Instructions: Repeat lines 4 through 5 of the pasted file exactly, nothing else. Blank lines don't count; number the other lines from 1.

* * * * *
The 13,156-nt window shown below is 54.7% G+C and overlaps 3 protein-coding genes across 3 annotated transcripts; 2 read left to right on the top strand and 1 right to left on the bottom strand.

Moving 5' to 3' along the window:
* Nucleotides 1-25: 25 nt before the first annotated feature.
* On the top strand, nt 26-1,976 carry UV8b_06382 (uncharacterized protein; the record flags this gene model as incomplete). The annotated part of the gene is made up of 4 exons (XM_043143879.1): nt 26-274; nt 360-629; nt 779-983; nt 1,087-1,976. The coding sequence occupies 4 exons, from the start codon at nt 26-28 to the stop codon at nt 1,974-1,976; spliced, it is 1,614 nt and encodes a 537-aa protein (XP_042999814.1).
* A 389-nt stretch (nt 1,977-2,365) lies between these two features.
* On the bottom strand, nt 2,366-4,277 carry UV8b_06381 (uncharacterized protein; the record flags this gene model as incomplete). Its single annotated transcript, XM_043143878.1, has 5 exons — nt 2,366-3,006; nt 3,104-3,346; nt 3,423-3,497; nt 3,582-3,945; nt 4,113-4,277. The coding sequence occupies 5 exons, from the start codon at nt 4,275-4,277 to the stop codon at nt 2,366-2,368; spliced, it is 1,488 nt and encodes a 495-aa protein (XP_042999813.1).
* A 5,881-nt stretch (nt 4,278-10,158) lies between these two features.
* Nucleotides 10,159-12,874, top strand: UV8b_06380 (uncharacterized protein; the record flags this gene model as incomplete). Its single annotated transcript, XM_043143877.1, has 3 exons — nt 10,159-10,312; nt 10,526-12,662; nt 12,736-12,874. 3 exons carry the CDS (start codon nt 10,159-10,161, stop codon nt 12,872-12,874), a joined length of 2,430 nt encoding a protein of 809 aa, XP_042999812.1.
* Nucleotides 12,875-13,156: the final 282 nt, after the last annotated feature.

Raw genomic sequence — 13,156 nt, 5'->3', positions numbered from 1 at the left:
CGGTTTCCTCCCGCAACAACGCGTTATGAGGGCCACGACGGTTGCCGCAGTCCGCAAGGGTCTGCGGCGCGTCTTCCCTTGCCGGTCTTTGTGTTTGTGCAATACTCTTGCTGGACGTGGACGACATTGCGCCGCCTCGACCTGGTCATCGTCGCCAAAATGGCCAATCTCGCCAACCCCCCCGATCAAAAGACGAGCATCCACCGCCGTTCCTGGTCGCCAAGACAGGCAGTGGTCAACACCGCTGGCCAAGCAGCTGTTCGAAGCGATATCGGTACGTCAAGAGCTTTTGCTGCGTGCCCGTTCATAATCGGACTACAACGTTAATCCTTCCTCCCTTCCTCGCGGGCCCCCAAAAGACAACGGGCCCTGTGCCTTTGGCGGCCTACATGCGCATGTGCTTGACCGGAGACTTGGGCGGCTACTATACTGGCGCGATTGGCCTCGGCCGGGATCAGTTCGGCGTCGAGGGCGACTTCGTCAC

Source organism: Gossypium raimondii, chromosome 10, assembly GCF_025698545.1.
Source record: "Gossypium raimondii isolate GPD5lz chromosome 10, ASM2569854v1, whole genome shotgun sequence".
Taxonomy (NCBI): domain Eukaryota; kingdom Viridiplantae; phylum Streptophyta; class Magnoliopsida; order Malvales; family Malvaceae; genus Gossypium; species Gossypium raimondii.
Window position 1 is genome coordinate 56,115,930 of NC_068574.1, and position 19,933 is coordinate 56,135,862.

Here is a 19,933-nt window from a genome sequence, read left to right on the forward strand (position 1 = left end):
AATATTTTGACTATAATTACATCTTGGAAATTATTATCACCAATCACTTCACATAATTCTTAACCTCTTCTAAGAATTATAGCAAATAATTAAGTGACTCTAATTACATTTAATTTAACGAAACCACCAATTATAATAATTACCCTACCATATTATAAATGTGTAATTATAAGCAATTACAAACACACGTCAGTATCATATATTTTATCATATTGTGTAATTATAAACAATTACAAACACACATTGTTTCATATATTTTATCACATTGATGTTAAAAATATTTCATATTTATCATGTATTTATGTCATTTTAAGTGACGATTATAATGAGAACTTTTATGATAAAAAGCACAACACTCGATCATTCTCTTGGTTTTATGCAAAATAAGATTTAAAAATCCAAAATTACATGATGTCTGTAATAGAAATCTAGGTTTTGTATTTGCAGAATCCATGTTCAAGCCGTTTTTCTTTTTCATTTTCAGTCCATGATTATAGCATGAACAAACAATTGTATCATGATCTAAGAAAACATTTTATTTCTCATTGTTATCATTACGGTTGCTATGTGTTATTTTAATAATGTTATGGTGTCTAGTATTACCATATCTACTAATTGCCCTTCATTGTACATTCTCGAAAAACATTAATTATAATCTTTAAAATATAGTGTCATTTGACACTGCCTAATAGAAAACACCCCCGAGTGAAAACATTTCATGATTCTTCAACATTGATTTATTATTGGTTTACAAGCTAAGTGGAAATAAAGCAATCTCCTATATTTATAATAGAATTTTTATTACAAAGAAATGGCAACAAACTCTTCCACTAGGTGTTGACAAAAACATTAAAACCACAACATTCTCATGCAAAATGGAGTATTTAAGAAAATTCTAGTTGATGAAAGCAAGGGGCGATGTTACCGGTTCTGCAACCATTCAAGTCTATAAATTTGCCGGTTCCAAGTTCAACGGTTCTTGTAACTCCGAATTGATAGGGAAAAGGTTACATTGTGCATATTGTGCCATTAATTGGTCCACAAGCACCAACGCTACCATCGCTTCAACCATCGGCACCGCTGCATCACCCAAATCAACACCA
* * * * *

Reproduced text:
* On the top strand, nt 26-1,976 carry UV8b_06382 (uncharacterized protein; the record flags this gene model as incomplete). The annotated part of the gene is made up of 4 exons (XM_043143879.1): nt 26-274; nt 360-629; nt 779-983; nt 1,087-1,976. The coding sequence occupies 4 exons, from the start codon at nt 26-28 to the stop codon at nt 1,974-1,976; spliced, it is 1,614 nt and encodes a 537-aa protein (XP_042999814.1).
* A 389-nt stretch (nt 1,977-2,365) lies between these two features.